Does decision making transfer across similar and dissimilar sports?


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Abstract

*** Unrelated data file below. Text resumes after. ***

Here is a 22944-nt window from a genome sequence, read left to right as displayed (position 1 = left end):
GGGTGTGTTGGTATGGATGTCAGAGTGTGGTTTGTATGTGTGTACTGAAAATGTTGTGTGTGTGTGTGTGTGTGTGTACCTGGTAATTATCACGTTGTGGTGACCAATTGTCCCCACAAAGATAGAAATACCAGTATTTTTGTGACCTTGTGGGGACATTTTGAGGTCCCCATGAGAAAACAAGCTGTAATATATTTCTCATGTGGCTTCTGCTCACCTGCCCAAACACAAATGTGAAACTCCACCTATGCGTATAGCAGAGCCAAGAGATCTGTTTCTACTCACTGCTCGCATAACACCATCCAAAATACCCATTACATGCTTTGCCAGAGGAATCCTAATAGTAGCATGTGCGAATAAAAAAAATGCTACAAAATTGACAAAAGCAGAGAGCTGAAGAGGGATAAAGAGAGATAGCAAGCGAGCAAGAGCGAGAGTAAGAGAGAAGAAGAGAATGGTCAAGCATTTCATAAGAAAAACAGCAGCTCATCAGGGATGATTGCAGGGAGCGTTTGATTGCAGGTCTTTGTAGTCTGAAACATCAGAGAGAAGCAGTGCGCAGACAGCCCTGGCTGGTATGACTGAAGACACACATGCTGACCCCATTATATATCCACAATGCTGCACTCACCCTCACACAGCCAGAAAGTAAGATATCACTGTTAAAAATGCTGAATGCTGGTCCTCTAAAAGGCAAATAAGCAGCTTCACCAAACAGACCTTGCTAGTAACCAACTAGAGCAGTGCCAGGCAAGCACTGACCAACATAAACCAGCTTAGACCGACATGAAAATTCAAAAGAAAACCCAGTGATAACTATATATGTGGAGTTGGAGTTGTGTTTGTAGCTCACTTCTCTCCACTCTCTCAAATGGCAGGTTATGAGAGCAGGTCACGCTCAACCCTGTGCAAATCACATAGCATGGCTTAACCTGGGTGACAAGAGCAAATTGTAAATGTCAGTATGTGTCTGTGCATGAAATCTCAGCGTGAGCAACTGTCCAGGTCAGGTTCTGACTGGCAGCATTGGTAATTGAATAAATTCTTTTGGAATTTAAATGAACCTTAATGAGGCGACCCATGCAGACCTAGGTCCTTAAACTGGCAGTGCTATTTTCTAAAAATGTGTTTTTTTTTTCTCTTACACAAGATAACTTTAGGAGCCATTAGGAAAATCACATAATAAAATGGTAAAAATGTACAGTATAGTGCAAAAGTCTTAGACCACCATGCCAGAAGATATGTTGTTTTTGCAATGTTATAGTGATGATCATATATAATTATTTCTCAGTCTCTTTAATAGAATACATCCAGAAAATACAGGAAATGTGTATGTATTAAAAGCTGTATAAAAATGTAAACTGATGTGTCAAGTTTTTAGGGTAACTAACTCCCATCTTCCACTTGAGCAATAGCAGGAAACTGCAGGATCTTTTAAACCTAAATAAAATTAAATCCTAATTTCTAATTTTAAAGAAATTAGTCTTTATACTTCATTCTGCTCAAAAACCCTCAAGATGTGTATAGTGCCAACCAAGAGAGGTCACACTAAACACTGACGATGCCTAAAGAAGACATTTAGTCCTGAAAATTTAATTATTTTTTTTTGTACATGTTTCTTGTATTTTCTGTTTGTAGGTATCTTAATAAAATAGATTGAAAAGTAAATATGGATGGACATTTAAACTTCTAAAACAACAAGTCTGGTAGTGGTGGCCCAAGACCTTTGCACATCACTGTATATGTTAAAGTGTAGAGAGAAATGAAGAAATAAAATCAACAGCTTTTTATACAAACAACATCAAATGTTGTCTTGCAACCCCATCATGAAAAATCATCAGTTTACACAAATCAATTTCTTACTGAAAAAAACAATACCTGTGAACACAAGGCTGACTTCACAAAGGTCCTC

ObjectivesThe ability to make decisions under time pressure is crucial to performance in sport. However, there remains a paucity of research that examines whether the skills underpinning decision-making transfer across similar or dissimilar sports. We examine whether decision making transfers from soccer to other sports that may be deemed to be either similar (basketball) or dissimilar (tennis) based on sports taxonomy.MethodsSkilled soccer players (N = 20) completed a video-based temporal occlusion test designed to measure decision-making involving offensive sequences of play from soccer, basketball, and tennis. Participants were required to decide on an appropriate action to execute for each situation presented.ResultsResponse accuracy was higher in the soccer decision-making task compared to the basketball and tennis tasks. Furthermore, accuracy scores were higher on the basketball compared to the tennis task.ConclusionsThere appears to be some positive transfer of decision-making between sports that share similar elements, supporting the importance both of specificity and generality in expert performance.HighlightsThere is some positive transfer of decision-making performance between sports that share similar elements.Players’ showed greater decision-making accuracy for their primary sport than for any other sport.Findings support the importance both of specificity and generality in expert decision-making performance.

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